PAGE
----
Camber is illustrated in FIG. 1. The line "Plane of Tire" is an edge view of a plane drawn through the center of the tire in the plane of the tire. The line "True Vertical" is an edge view of a plane drawn through the line where the "Plane of Tire" line intersects the ground. "True Vertical" is perpendicular to the ground and defines 0.degree. camber. The tire in FIG. 1 is represented as having positive camber, that is, with the top of the tire displaced outwardly from 0.degree. camber. Therefore, camber is the measurement of the angular displacement of the plane of the wheel, and tire, from true vertical and is expressed in terms of degrees, either positive or negative. It will be readily apparent to those skilled in the art that FIG. 1 is drawn with camber greatly exaggerated for purposes of illustration. In most applications, maladjustment of camber of less than 1.degree. is enough to cause excessive tire wear, and normal camber adjustment is, in most instances, less than 1.degree. positive.
The problems of the prior art are readily apparent from an examination of FIG. 1. If the camber of the wheel is too far from its optimum setting, it can easily be seen from FIG. 1 that one edge of the tire will wear more quickly than the other. The previous manner in which camber was adjusted was by bending axle housing 14. However, as we pointed out above, this manner of adjusting camber is very unsatisfactory since breakage can occur.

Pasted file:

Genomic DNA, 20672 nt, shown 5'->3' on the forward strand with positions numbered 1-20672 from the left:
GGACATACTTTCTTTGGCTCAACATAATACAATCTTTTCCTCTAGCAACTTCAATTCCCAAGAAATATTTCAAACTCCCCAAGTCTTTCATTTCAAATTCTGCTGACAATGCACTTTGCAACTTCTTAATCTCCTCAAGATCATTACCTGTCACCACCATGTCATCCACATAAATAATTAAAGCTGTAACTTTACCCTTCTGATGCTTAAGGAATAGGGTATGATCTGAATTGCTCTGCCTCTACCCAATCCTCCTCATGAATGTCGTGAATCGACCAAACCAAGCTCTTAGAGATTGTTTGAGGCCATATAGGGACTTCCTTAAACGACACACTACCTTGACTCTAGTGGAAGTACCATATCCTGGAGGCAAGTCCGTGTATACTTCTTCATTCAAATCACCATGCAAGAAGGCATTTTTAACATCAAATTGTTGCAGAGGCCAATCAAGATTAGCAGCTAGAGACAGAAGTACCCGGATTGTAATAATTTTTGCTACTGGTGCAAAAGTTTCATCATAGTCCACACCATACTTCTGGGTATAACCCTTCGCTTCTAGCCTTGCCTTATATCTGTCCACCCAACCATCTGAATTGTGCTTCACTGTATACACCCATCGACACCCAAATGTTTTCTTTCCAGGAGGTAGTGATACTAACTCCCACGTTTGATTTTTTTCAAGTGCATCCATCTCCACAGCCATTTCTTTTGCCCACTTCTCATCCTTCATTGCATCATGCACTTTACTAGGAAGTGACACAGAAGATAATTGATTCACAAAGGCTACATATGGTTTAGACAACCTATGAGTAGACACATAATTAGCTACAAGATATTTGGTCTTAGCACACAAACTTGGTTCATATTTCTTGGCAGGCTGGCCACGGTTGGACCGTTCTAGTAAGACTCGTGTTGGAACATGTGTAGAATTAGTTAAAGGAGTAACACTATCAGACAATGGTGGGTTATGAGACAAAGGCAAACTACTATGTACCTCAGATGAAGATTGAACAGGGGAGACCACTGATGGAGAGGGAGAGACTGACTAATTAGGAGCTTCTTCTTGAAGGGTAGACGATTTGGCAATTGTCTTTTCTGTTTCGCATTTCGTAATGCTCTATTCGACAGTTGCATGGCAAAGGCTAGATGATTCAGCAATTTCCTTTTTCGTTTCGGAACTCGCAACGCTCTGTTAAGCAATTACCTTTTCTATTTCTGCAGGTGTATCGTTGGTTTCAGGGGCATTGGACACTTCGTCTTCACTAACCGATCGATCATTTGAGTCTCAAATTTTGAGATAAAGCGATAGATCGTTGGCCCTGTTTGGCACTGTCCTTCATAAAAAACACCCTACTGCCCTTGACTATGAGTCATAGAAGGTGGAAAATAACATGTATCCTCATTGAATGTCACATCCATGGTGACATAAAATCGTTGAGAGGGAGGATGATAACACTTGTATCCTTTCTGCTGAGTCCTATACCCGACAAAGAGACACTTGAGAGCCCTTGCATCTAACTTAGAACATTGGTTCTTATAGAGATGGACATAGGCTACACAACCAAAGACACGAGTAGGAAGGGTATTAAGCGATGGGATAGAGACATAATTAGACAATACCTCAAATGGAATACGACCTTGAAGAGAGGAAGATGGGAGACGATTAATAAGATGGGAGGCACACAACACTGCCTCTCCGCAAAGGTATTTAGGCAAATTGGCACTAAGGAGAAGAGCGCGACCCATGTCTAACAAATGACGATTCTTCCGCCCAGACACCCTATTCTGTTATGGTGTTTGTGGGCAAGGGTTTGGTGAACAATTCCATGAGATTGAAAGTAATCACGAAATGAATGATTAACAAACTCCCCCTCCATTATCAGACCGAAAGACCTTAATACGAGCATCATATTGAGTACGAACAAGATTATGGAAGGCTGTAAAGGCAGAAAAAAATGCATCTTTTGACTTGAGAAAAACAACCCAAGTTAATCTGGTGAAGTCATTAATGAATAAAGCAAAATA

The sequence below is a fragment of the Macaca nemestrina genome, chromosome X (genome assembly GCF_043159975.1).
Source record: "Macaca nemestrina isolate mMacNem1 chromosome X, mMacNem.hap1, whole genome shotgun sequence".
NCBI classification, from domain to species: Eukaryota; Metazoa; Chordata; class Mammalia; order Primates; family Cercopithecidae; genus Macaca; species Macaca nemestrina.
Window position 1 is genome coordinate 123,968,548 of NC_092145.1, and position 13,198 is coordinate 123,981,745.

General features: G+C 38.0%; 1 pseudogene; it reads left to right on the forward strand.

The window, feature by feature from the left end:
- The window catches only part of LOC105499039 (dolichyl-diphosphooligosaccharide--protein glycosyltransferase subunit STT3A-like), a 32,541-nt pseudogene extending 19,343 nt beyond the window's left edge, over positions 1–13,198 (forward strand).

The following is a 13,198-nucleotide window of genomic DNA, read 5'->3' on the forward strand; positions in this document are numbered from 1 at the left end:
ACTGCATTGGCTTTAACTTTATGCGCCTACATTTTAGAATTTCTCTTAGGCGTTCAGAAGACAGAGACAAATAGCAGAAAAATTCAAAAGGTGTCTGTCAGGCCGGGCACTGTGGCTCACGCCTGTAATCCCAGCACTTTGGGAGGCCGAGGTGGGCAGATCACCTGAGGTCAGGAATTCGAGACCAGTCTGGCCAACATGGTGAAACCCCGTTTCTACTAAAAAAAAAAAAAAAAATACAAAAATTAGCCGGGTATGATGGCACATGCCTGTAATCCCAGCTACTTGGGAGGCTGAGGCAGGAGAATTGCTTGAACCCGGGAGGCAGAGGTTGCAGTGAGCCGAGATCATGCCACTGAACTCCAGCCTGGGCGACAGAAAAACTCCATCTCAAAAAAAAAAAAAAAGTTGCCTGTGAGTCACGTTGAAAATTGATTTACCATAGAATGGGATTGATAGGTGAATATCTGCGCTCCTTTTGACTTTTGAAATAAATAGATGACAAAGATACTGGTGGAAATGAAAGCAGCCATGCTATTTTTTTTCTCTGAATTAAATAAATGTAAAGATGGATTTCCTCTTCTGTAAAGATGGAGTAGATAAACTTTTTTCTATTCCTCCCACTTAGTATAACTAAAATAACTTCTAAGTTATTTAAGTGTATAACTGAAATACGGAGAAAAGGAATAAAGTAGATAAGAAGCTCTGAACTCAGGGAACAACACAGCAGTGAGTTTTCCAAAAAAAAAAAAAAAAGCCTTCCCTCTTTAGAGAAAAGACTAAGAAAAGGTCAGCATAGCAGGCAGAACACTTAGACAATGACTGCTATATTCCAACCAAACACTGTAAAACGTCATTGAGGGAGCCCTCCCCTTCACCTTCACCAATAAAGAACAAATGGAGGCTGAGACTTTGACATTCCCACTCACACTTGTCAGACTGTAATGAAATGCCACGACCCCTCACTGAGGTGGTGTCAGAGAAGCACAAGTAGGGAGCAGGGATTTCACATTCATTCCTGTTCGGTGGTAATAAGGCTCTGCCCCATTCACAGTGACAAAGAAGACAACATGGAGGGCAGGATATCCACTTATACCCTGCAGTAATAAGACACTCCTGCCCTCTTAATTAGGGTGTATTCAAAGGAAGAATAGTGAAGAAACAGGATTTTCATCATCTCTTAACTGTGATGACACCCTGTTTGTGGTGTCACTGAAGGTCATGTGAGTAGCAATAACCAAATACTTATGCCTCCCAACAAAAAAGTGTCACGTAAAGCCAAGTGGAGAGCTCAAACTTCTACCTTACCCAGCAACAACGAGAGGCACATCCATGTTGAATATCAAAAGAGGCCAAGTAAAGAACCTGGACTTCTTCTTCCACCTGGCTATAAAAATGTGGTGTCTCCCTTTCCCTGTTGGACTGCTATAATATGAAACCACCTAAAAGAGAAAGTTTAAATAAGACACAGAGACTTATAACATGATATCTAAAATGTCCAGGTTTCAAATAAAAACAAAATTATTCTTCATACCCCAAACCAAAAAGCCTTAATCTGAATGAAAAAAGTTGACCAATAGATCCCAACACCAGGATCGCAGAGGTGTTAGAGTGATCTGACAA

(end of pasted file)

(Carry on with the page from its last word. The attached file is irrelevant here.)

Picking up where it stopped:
Referring now to FIG. 2, in which the wheel and tire T are omitted for clarity, a detail of one end of axle assembly 10 shown in FIG. 1 as shown. It is understood that the opposite end of axle assembly 10 is similar to the end shown in FIG. 2. Upper ball joint 20 and lower ball joint 22 are secured to yoke 16 by suitable means, and ball joints 20 and 22 pivotally mount steering knuckle 18 to yoke 16. A boss 24 connects a steering arm by suitable linkages and other members to the vehicle steering wheel and to a similarly mounted steering knuckle at the other end of axle assembly 10. This linkage coordinates the pivoting of the two steering knuckles. The steering linkage and its connection with the vehicle steering wheel are all conventional and known to those familiar with steering geometry and is not shown or described here in detail. Steering knuckle 18 has a first mounting pad 26, the face of which first mounting pad 26 is generally circular.
Axle assembly 10 also includes a spindle 28 provided for supporting the wheel for rotation. Spindle 28 has a second mounting pad 30, the face of which second mounting pad 30 is generally circular and is perpendicular to the axis of spindle 28. Means are provided for securing spindle 28 to axle 12 with first mounting pad 26 on steering knuckle 18 and second mounting pad 30 on spindle 28 in face-to-face relationship. In a conventional construction, this means is a plurality of bolts 32 and nuts 34.
Axle assembly 10 further includes flexible means for transmitting power to the wheel comprising axle rods 36 which extend interiorly of rigid axle housings 14 (see FIG. 1) and each axle rod 36 has an interior end (not shown) for connection to differential D in order to transmit driving power to axle rod 36. The flexible means for transmitting power to the wheel further comprises a stub shaft 38 which extends interiorly of spindle 28 and extends beyond the outer end 40 thereof; a hub 42 which is mounted for rotation on spindle 28 by suitable bearings 44; a drive gear 46 which is splined to stub shaft 38 and hub 42 in order to transmit driving power from stub shaft 38 to hub 42; and a universal joint 50 which comprises means for transmitting driving power to stub shaft 38 from axle rod 36 during pivoting of steering knuckle 18 about ball joints 20, 22 in order to steer the wheel. The wheel is suitably secured to hub 42.